Donizetti, as with most Italian opera composers of the day, remained peculiarly bound to the traditions of his time and place in history, and virtually impervious to outside influences. In musical form he was not a revolutionary, nor did he envision new aesthetic theories. He beIongs instead to that tradition of Italian artists, for whom the artistic act arose out of a certain natural disposition, an instinct on mlght say, shaped and molded by a learned craftsmanship, the basic tenets of which may be traced back to the beginning of the eighteenth ceritury and earlier. His musical ability was, if we will, part of both his first and second nature.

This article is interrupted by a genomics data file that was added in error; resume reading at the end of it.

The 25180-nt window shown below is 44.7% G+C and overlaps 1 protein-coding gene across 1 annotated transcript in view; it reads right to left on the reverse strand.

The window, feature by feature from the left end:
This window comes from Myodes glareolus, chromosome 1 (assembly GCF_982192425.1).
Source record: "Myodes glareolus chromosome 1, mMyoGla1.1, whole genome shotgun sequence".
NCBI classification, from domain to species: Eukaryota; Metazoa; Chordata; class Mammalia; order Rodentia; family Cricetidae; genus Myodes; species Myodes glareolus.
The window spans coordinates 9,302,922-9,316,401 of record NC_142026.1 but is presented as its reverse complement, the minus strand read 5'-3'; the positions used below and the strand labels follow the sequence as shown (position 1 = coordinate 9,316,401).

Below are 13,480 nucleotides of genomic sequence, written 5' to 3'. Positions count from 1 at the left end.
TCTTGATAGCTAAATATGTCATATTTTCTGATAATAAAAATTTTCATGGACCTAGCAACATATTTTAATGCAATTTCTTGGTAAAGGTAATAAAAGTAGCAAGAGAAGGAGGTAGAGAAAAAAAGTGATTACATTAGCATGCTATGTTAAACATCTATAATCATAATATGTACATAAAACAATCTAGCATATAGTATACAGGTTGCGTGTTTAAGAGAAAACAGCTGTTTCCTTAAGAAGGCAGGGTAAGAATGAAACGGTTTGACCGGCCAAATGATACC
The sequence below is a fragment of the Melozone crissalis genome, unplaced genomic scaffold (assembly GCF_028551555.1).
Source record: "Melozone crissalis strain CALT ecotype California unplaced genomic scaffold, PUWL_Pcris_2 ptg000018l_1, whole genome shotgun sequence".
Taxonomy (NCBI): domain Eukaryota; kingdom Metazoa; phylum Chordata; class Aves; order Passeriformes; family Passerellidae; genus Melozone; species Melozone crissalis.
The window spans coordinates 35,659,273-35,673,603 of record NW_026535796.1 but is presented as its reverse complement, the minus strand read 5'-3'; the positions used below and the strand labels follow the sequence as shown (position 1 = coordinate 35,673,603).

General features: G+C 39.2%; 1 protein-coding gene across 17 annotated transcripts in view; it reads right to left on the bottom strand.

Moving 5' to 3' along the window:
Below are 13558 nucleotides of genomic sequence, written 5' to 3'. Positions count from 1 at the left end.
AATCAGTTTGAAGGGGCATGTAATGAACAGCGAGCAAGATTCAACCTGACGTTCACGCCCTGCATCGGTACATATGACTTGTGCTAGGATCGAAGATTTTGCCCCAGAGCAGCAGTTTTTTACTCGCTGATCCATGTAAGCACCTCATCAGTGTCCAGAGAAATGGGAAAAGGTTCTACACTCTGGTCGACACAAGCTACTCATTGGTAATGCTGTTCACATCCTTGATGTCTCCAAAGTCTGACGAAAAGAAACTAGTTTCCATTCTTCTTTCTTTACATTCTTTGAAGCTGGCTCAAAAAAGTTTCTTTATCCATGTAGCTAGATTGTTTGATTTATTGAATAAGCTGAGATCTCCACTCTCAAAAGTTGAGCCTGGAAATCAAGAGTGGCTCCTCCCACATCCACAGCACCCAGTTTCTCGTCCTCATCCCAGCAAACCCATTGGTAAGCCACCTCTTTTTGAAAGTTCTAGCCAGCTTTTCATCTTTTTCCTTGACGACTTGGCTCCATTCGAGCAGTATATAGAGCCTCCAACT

Is this to say that Donizetti Iived his artistic life outside of his time? Did his extraordinary craftsmanship and skill as a composer impeded him from assimilating the ideas and feelings of the artistic atmosphere of the Europe of his day? I think not. Donizetti assimilated the aesthetic rules that were at that very time being laid down by artists everywhere, and whom we later dubbed, the Romantics. However, when we speak of so-called Romantic music we cannot fail of course to remember spontaneously the contributions of the northem Europeans. Some of the names that come to mind are those ot Weber, Beethoven, Berlioz, and later Schumann and Wagner. But while the northern European most often than not ·expressed through his art the immense distance that separates man from society, the Italian composer, untouched by this particular (romantic) impulse, identified his music with humanly familiar themes. The exponents of the German-French school of romanticism took the position, by contrast that the artist by impulse seeks to free himself from what he perceives to be the constraints of society; in this way, according to this doctrine he places himself on the side of the warrior-artist bent on conquering his enemies - the conservative aristocrat and the narro-minded bourgeois. He must therefore accept one of two alternatives: raising the banner of opposition, the artist conquers society and bends it to his will, or, as often did happen, he will remain disdainful of the world around him only to withdraw into proud isolation. Such Romantics, as with all forms of social and political extremism and radicalism, declared unconditional war against contemporary tastes. Under the slogan, 'Art for Art's sake' they sometimes rushed into battle courting even artistic death. The biographies of romantic artists are replete with such stories.